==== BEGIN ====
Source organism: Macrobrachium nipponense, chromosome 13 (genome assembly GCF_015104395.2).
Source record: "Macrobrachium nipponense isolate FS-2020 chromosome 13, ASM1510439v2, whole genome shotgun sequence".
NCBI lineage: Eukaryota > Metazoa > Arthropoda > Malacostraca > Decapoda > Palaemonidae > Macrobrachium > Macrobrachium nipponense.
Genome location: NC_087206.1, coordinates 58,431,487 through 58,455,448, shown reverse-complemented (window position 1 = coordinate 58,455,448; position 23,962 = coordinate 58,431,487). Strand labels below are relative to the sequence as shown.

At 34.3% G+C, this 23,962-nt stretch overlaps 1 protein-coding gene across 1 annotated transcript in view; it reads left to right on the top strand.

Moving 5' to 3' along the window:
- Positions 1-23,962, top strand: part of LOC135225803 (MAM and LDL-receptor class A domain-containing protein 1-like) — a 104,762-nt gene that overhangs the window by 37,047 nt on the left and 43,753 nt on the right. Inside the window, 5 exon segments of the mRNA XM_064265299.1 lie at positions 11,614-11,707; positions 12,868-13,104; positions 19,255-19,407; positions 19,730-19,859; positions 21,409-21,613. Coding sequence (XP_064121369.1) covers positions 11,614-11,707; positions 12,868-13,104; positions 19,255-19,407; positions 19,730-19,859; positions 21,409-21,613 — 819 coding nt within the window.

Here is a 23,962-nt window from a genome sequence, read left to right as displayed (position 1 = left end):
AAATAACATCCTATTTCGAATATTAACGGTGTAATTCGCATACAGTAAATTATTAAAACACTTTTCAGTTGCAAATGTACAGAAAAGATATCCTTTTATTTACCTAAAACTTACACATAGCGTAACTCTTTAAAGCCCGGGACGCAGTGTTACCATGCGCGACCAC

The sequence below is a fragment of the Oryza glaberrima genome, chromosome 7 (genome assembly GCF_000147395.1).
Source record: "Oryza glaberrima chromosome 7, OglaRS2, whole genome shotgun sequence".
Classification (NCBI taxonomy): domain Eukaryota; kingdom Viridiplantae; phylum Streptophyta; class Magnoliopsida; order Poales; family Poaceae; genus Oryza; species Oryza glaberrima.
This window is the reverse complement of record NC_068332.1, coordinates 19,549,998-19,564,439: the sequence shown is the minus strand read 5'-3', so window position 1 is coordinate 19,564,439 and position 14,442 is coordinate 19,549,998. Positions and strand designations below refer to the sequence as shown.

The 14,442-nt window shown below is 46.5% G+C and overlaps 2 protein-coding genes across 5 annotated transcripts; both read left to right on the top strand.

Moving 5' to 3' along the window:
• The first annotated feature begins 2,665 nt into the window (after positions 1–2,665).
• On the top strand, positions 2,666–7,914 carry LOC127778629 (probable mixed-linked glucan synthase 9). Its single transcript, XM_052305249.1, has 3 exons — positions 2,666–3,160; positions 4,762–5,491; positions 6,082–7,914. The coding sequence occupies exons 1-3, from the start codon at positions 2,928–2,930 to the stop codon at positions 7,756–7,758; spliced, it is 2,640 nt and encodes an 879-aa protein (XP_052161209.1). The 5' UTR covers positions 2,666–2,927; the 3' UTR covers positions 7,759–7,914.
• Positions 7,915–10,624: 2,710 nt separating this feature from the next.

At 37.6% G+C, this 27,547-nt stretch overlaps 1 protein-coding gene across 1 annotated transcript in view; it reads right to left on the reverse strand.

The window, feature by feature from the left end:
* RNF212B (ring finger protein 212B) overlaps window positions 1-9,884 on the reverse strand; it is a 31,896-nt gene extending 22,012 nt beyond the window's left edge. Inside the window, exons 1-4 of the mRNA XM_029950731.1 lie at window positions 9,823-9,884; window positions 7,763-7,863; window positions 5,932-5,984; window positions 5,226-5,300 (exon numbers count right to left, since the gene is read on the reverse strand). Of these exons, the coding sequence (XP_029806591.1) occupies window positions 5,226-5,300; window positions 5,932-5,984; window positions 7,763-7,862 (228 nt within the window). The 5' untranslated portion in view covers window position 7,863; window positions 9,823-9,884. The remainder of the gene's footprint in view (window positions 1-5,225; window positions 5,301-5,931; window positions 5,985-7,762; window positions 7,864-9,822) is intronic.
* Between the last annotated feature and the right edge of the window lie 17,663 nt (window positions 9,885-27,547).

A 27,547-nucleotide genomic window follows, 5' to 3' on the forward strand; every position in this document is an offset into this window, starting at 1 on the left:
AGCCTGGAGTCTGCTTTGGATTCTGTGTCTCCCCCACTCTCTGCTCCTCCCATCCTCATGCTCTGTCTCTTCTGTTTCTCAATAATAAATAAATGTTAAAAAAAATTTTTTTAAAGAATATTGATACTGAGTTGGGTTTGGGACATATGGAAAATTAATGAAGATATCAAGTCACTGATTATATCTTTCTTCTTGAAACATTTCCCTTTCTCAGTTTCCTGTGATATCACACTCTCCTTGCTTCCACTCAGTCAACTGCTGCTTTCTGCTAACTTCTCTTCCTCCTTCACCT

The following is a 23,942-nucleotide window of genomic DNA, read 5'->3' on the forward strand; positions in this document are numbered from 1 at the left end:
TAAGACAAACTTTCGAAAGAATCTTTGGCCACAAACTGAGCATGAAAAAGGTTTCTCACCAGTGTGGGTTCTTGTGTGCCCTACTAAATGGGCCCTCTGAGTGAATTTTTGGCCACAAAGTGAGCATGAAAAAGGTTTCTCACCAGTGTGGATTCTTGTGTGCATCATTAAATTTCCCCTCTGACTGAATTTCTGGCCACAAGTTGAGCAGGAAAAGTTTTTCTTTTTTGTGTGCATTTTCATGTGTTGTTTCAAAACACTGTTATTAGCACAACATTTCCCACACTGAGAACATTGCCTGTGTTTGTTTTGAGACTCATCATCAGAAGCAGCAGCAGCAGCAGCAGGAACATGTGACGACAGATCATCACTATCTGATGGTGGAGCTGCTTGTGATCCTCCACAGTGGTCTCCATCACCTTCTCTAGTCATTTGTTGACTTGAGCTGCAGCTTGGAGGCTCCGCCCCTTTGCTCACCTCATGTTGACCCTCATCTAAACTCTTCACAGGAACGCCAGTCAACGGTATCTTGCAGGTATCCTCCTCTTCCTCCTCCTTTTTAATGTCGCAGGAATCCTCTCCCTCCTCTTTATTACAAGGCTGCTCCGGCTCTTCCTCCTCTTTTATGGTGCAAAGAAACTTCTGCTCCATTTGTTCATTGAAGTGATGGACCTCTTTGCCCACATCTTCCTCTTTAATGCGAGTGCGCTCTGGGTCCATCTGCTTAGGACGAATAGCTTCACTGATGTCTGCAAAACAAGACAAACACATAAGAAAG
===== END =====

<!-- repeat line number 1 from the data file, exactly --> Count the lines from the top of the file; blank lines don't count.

Source organism: Macrobrachium nipponense, chromosome 13 (genome assembly GCF_015104395.2).